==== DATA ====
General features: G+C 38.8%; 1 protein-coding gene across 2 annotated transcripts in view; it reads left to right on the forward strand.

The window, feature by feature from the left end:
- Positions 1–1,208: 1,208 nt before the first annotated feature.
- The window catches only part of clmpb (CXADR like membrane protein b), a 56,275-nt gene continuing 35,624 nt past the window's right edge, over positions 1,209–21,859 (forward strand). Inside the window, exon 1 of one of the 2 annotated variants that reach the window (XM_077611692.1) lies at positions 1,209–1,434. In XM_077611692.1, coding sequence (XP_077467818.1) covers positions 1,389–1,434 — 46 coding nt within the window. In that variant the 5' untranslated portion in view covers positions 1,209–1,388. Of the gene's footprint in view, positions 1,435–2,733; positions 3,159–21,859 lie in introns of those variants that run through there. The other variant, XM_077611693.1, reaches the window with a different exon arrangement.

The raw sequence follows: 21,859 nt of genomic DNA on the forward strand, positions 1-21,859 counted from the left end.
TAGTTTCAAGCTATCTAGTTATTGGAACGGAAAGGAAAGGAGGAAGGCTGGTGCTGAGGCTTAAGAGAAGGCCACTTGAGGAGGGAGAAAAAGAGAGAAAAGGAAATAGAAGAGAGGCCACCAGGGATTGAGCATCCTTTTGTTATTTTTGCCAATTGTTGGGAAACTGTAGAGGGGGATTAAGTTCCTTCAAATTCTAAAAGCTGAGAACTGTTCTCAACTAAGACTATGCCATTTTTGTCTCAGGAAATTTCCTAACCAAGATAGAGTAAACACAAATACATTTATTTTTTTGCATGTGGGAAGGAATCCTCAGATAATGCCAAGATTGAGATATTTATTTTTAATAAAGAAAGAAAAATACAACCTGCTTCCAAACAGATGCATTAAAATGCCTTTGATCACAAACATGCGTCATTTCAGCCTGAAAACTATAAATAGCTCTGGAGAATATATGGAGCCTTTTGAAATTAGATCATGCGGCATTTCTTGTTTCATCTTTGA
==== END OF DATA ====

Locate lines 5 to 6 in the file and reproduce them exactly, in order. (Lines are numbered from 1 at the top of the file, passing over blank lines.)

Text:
The raw sequence follows: 21,859 nt of genomic DNA on the forward strand, positions 1-21,859 counted from the left end.
TAGTTTCAAGCTATCTAGTTATTGGAACGGAAAGGAAAGGAGGAAGGCTGGTGCTGAGGCTTAAGAGAAGGCCACTTGAGGAGGGAGAAAAAGAGAGAAAAGGAAATAGAAGAGAGGCCACCAGGGATTGAGCATCCTTTTGTTATTTTTGCCAATTGTTGGGAAACTGTAGAGGGGGATTAAGTTCCTTCAAATTCTAAAAGCTGAGAACTGTTCTCAACTAAGACTATGCCATTTTTGTCTCAGGAAATTTCCTAACCAAGATAGAGTAAACACAAATACATTTATTTTTTTGCATGTGGGAAGGAATCCTCAGATAATGCCAAGATTGAGATATTTATTTTTAATAAAGAAAGAAAAATACAACCTGCTTCCAAACAGATGCATTAAAATGCCTTTGATCACAAACATGCGTCATTTCAGCCTGAAAACTATAAATAGCTCTGGAGAATATATGGAGCCTTTTGAAATTAGATCATGCGGCATTTCTTGTTTCATCTTTGA